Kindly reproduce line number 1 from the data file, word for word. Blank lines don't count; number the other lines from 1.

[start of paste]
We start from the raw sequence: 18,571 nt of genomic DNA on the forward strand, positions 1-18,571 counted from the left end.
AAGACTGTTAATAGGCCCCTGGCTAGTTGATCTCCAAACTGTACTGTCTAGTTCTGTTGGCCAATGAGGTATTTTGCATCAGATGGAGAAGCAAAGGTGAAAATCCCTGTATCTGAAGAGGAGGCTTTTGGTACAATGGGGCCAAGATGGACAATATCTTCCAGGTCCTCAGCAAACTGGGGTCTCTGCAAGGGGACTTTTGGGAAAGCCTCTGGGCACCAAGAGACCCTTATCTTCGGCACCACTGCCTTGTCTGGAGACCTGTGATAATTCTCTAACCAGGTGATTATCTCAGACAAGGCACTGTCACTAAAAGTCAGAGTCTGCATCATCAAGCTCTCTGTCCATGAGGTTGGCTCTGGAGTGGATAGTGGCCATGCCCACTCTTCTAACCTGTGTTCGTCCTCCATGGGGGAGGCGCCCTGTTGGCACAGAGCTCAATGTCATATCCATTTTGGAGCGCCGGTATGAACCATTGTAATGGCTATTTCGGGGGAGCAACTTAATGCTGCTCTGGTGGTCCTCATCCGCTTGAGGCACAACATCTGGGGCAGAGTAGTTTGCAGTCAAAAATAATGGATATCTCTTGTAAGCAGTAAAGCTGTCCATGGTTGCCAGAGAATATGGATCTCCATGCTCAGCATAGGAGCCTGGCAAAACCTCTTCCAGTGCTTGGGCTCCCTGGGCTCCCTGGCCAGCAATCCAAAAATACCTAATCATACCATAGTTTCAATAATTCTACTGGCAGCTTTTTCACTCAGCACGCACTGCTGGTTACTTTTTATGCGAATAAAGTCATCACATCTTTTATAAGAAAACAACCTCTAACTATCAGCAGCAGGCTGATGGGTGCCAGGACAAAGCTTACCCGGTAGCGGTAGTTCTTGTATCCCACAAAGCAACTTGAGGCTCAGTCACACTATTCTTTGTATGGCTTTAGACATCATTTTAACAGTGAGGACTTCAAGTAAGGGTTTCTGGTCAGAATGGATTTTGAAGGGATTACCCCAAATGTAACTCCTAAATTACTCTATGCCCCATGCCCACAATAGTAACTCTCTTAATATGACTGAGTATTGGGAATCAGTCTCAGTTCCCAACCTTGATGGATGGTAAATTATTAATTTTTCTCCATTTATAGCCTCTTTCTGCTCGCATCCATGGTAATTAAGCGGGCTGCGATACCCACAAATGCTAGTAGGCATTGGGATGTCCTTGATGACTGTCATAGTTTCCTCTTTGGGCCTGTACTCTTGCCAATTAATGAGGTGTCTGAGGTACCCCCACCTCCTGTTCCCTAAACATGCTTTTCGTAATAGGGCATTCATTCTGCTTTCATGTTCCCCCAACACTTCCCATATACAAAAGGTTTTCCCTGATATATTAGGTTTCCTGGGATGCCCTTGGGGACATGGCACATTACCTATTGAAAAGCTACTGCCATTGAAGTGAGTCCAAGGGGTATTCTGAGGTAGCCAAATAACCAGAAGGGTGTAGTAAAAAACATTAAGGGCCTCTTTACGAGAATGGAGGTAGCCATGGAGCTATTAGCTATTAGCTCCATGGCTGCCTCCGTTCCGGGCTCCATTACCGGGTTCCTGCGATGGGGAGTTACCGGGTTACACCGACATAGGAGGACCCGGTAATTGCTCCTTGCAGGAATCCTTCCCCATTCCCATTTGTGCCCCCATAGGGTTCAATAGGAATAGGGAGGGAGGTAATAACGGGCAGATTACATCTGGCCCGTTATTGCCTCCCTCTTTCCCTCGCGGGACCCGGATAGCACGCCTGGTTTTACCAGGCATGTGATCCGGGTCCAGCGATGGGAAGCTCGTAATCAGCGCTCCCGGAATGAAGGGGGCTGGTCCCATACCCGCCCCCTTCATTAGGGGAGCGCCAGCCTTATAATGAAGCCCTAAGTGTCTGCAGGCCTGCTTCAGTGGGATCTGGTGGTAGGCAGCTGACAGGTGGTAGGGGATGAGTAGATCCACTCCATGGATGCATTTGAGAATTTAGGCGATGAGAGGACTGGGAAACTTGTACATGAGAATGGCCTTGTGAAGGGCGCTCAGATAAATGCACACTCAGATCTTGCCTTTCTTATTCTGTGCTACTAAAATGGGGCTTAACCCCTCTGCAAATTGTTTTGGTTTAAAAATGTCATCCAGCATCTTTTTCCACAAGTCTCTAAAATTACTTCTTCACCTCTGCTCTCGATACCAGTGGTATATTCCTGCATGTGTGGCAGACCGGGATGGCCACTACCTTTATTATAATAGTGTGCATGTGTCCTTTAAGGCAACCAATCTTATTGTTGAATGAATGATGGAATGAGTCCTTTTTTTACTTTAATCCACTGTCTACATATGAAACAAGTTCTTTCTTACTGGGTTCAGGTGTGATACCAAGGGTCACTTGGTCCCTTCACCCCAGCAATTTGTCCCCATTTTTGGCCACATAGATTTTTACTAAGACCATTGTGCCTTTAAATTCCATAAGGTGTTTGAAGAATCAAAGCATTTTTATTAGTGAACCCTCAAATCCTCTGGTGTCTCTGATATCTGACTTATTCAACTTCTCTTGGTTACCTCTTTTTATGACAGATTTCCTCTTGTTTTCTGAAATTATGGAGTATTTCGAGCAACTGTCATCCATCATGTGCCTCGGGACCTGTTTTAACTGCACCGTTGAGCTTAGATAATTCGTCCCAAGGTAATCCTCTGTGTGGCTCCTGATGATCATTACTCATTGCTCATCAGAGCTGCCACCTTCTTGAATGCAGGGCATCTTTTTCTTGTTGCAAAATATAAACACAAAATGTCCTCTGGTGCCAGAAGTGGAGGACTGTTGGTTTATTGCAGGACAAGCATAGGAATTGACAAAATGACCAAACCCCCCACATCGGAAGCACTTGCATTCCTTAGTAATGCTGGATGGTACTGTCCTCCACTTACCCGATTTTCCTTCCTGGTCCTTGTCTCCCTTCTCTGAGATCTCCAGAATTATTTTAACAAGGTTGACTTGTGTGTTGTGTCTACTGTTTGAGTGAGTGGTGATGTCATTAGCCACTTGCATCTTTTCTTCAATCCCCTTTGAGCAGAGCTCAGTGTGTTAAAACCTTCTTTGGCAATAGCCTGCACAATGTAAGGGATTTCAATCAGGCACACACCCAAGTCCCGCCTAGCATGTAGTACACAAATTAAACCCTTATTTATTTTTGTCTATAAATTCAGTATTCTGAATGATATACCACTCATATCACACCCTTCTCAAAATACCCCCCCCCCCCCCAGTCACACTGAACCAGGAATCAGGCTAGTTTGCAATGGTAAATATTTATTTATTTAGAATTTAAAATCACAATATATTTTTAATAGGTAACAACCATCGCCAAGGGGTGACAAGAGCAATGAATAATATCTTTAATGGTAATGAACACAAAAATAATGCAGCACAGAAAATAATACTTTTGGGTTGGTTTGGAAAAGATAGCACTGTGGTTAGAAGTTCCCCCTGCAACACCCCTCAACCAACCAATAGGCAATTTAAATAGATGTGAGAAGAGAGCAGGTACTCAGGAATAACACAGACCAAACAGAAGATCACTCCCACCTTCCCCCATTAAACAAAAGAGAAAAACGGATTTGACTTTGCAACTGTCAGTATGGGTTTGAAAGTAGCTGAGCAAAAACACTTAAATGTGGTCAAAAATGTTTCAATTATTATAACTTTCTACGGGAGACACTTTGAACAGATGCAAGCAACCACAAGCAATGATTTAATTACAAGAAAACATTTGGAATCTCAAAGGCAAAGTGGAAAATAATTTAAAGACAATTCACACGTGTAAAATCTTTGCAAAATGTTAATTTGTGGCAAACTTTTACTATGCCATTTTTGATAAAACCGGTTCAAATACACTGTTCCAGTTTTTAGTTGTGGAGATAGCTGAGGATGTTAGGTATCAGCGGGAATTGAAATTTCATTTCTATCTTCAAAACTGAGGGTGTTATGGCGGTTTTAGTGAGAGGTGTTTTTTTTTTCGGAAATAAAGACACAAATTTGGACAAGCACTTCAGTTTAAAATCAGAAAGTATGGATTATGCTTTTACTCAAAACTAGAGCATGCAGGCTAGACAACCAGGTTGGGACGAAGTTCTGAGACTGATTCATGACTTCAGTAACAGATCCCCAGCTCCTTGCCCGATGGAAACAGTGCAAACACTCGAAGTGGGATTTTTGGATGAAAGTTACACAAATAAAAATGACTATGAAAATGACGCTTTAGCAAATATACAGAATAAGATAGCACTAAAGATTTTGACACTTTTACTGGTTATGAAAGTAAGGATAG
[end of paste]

We start from the raw sequence: 18,571 nt of genomic DNA on the forward strand, positions 1-18,571 counted from the left end.